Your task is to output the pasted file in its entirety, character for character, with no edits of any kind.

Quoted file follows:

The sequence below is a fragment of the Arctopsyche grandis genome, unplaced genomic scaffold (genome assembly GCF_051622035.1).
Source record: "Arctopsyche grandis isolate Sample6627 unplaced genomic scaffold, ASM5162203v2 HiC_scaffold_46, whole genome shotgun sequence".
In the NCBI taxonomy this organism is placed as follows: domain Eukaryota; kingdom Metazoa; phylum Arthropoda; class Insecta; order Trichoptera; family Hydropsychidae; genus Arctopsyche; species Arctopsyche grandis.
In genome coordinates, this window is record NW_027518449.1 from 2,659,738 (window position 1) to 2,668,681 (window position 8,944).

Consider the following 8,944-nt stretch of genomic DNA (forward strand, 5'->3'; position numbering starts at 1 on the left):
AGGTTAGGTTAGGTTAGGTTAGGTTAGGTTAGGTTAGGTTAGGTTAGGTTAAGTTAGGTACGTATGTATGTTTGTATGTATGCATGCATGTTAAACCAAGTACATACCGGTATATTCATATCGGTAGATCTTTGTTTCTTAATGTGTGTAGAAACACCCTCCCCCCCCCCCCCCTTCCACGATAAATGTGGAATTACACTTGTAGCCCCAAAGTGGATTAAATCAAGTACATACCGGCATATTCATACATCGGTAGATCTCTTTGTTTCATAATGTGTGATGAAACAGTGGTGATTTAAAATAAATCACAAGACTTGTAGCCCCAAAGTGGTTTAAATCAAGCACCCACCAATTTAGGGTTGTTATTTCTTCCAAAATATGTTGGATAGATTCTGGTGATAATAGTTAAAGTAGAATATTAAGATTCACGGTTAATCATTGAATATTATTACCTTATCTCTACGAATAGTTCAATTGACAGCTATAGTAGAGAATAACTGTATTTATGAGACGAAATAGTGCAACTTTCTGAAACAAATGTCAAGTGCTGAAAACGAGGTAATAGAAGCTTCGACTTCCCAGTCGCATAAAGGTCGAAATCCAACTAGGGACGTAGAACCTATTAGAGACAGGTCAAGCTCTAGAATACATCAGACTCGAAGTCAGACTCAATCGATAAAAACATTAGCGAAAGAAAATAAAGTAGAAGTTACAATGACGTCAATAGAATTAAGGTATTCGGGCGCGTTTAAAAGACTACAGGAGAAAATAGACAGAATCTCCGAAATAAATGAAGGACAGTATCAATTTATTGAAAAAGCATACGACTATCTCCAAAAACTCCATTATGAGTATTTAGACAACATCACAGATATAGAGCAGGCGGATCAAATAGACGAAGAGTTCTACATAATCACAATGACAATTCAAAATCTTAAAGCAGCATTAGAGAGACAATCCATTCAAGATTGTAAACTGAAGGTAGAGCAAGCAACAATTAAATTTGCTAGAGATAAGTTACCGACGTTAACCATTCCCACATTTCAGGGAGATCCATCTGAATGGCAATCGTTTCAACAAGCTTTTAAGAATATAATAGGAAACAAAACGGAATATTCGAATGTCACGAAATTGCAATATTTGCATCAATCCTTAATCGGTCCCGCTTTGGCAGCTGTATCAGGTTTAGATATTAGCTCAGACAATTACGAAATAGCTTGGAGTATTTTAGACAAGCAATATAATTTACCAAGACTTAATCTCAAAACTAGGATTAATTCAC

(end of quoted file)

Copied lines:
The sequence below is a fragment of the Arctopsyche grandis genome, unplaced genomic scaffold (genome assembly GCF_051622035.1).
Source record: "Arctopsyche grandis isolate Sample6627 unplaced genomic scaffold, ASM5162203v2 HiC_scaffold_46, whole genome shotgun sequence".
In the NCBI taxonomy this organism is placed as follows: domain Eukaryota; kingdom Metazoa; phylum Arthropoda; class Insecta; order Trichoptera; family Hydropsychidae; genus Arctopsyche; species Arctopsyche grandis.
In genome coordinates, this window is record NW_027518449.1 from 2,659,738 (window position 1) to 2,668,681 (window position 8,944).

Consider the following 8,944-nt stretch of genomic DNA (forward strand, 5'->3'; position numbering starts at 1 on the left):
AGGTTAGGTTAGGTTAGGTTAGGTTAGGTTAGGTTAGGTTAGGTTAGGTTAAGTTAGGTACGTATGTATGTTTGTATGTATGCATGCATGTTAAACCAAGTACATACCGGTATATTCATATCGGTAGATCTTTGTTTCTTAATGTGTGTAGAAACACCCTCCCCCCCCCCCCCCTTCCACGATAAATGTGGAATTACACTTGTAGCCCCAAAGTGGATTAAATCAAGTACATACCGGCATATTCATACATCGGTAGATCTCTTTGTTTCATAATGTGTGATGAAACAGTGGTGATTTAAAATAAATCACAAGACTTGTAGCCCCAAAGTGGTTTAAATCAAGCACCCACCAATTTAGGGTTGTTATTTCTTCCAAAATATGTTGGATAGATTCTGGTGATAATAGTTAAAGTAGAATATTAAGATTCACGGTTAATCATTGAATATTATTACCTTATCTCTACGAATAGTTCAATTGACAGCTATAGTAGAGAATAACTGTATTTATGAGACGAAATAGTGCAACTTTCTGAAACAAATGTCAAGTGCTGAAAACGAGGTAATAGAAGCTTCGACTTCCCAGTCGCATAAAGGTCGAAATCCAACTAGGGACGTAGAACCTATTAGAGACAGGTCAAGCTCTAGAATACATCAGACTCGAAGTCAGACTCAATCGATAAAAACATTAGCGAAAGAAAATAAAGTAGAAGTTACAATGACGTCAATAGAATTAAGGTATTCGGGCGCGTTTAAAAGACTACAGGAGAAAATAGACAGAATCTCCGAAATAAATGAAGGACAGTATCAATTTATTGAAAAAGCATACGACTATCTCCAAAAACTCCATTATGAGTATTTAGACAACATCACAGATATAGAGCAGGCGGATCAAATAGACGAAGAGTTCTACATAATCACAATGACAATTCAAAATCTTAAAGCAGCATTAGAGAGACAATCCATTCAAGATTGTAAACTGAAGGTAGAGCAAGCAACAATTAAATTTGCTAGAGATAAGTTACCGACGTTAACCATTCCCACATTTCAGGGAGATCCATCTGAATGGCAATCGTTTCAACAAGCTTTTAAGAATATAATAGGAAACAAAACGGAATATTCGAATGTCACGAAATTGCAATATTTGCATCAATCCTTAATCGGTCCCGCTTTGGCAGCTGTATCAGGTTTAGATATTAGCTCAGACAATTACGAAATAGCTTGGAGTATTTTAGACAAGCAATATAATTTACCAAGACTTAATCTCAAAACTAGGATTAATTCAC